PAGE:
Confused about Free Prescription Cards? How to Understand the Fine Print.
With the cost of prescriptions climbing and co-pay increasing, you may find yourself having to make the decision between eating or purchasing medication. There is no one simple answer to this problem. However, using a free prescription card that offers a discount on your medication is a bonus. There are thousands of prescription cards available with a varying rate of discounts. Not all medication is covered, for instance brand names do not receive as great a discount as the generic version. Not all brand name medications offer a generic version.
Sorting through the fine print may be too daunting to bother with. Understanding how a prescription card works for you and the company providing it is just as daunting. Who wants to read several pages of legalese? Who would have that sort of time? The desperate do not want to take the time. Everyone should shop around for the best deals. There are a few terms that can make it easier to grasp the benefits and problems with the various prescription cards available.
The card is free to you. No fees, no payments, or annual dues are asked of you. Ever. If the prescription card is free and you are asked to make a payment of some sort for the card itself, walk away. Tell that person no thank you.
The prescription card does not provide free medication. What it is designed to do is provide you a discount on your medications. Discounts may range from 20 percent to 90 percent. The discount will depend on the medication. There are some cards that can help you pay for cancer treatments and medical equipment.
Every prescription card has a disclaimer. The most important point to understand about the card is that it is not insurance. It does not pay for medical treatments, or provide discounts. There should be an explanation about the terms regarding prescription supplies. For instance the cost quoted is for a 30-day supply.
The providers are those pharmacies that will accept your prescription card. Check the directory provided by the prescription card company. Pharmacies may provide a prescription club service, like Walgreens and Walmart, where costs are reduced by as much as 90 percent on generics and less of a discount on brand names.
How do prescription cards work?
Actually the question should be, how can anyone offer a free prescription card? What’s the gimmick or catch? Each company that provides a free prescription card offering various discounts on medications, treatments, supplies, and equipment receive a payment for each instance. In other words, when you use your card, the company will get paid. There is money to earn with prescription cards. A few companies are in search of affiliates to hand out free cards. Affiliates earn a percentage or flat rate for each prescription.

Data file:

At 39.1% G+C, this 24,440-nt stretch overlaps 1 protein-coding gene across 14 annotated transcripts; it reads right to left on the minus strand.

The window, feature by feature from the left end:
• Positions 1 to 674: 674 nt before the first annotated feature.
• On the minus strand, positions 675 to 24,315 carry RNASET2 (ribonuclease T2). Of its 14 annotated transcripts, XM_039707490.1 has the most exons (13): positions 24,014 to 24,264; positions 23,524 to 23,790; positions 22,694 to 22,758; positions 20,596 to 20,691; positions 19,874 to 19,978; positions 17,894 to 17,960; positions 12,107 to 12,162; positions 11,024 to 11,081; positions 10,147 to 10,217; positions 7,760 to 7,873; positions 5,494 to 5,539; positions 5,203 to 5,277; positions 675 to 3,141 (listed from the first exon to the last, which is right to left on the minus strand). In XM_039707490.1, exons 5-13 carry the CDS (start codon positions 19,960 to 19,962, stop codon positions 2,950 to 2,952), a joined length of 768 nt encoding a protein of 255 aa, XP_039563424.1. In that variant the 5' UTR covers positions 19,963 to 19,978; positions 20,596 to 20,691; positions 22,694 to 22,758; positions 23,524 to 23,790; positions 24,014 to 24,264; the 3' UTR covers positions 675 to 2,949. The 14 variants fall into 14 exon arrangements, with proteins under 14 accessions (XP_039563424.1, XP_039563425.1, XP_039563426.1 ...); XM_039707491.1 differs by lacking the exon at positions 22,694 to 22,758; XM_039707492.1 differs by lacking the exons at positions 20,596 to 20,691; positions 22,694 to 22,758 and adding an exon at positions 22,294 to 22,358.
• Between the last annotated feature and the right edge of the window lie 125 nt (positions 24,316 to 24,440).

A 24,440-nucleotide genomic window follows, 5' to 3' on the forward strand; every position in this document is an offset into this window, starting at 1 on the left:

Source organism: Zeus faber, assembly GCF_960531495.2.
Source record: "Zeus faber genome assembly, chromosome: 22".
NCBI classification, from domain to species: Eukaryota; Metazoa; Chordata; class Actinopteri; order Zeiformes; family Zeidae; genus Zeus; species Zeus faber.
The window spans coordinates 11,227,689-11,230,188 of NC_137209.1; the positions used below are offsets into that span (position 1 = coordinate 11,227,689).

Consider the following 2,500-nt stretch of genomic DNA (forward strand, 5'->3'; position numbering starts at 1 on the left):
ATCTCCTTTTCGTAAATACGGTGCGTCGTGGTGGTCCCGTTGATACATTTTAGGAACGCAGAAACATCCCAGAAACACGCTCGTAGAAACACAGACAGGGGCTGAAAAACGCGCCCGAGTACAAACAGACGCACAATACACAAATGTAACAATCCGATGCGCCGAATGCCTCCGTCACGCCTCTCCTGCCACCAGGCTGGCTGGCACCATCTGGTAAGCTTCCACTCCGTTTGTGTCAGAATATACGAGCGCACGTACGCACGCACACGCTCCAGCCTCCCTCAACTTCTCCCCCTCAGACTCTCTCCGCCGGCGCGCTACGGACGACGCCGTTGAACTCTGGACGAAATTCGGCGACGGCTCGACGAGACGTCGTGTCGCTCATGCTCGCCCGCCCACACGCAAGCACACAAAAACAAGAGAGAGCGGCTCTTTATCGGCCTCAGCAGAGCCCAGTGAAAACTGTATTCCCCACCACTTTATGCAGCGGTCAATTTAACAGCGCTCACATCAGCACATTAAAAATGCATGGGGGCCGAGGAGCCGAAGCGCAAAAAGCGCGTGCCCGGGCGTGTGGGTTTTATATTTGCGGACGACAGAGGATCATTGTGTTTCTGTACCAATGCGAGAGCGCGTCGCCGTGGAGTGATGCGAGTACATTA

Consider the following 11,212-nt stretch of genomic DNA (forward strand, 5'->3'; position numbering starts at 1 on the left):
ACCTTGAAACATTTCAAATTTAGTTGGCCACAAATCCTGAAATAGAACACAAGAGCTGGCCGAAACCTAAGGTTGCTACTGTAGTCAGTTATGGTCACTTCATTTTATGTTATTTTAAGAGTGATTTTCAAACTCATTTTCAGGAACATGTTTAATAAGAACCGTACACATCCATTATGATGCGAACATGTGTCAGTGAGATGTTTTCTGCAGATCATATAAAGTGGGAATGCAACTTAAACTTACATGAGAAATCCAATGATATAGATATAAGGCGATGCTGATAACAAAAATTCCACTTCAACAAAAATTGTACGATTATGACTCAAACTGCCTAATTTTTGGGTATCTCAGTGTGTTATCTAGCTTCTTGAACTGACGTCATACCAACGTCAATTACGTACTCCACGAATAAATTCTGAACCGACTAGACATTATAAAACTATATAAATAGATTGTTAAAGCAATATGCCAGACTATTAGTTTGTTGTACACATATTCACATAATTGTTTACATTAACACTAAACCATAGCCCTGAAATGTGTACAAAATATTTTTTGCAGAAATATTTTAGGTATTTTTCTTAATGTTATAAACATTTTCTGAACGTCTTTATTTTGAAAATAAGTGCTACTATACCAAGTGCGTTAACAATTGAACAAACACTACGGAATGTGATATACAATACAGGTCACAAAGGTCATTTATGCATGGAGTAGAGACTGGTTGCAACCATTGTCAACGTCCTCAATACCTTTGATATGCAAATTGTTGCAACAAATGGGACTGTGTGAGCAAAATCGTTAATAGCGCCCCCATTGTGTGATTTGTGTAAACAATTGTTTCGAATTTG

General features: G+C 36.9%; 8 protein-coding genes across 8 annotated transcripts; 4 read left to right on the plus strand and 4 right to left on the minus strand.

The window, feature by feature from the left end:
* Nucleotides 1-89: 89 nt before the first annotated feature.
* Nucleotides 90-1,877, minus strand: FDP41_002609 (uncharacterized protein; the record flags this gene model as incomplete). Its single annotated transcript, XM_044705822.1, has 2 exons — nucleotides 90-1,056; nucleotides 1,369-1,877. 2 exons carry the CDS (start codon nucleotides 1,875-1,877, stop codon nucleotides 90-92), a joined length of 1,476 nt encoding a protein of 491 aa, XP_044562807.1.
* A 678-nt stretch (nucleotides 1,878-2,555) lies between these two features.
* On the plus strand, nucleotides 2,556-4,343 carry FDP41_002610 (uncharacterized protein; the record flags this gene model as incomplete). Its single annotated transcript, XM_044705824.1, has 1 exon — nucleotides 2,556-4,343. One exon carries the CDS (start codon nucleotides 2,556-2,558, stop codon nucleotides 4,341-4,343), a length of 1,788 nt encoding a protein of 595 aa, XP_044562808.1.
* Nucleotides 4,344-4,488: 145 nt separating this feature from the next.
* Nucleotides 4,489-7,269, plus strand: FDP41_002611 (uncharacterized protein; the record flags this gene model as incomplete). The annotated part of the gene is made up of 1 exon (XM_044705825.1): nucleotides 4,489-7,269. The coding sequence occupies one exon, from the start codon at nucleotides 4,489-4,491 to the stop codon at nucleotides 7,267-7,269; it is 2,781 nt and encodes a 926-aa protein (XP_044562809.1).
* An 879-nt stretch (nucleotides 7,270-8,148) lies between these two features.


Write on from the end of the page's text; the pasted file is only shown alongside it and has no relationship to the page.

Where to find your prescription card?
A Google search will turn up over 300,000,000 million links. You could search all of them, but…
If you have a favorite pharmacy, check with the pharmacist about discounts, prescription card program. For instance, CVS Pharmacy provides a card you can use at any of their participating stores. If you have insurance check to see if they have a prescription plan. Medicare & Medicaid provide most medications free. Not all prescription cards can be used with Medicare or Medicaid. Check the fine print of both programs.
There are prescription manufacturers that will send you medication free or at a generous discount based upon your income. The Partnership for Prescription Assistance is the place to go. There is a phone number to call or you can apply directly on line. Once the application process is complete you will know if your medication is covered or if a prescription card is your best bet. TogetherRX is a partner of this program, offering discounts on many medications.
Earn By Giving Away Free Prescription Cards
There is a prescription card that provides several programs with the prescription cards. Affiliates earn $1 per prescription filled and a decent percentage from the other programs. There are two ways you can hand out cards, printing them yourself or purchasing printed cards.
Now, $1 p/prescription may not seem like a lot of money. However, if you give out thousands of cards and thousands of prescriptions are filled, you can make thousands. 🙂 Apologies. I could not resist that last sentence. The truth is that all programs work like this. The more you give, the more you can get, the more work you do the more you earn. Just a matter of doing the math.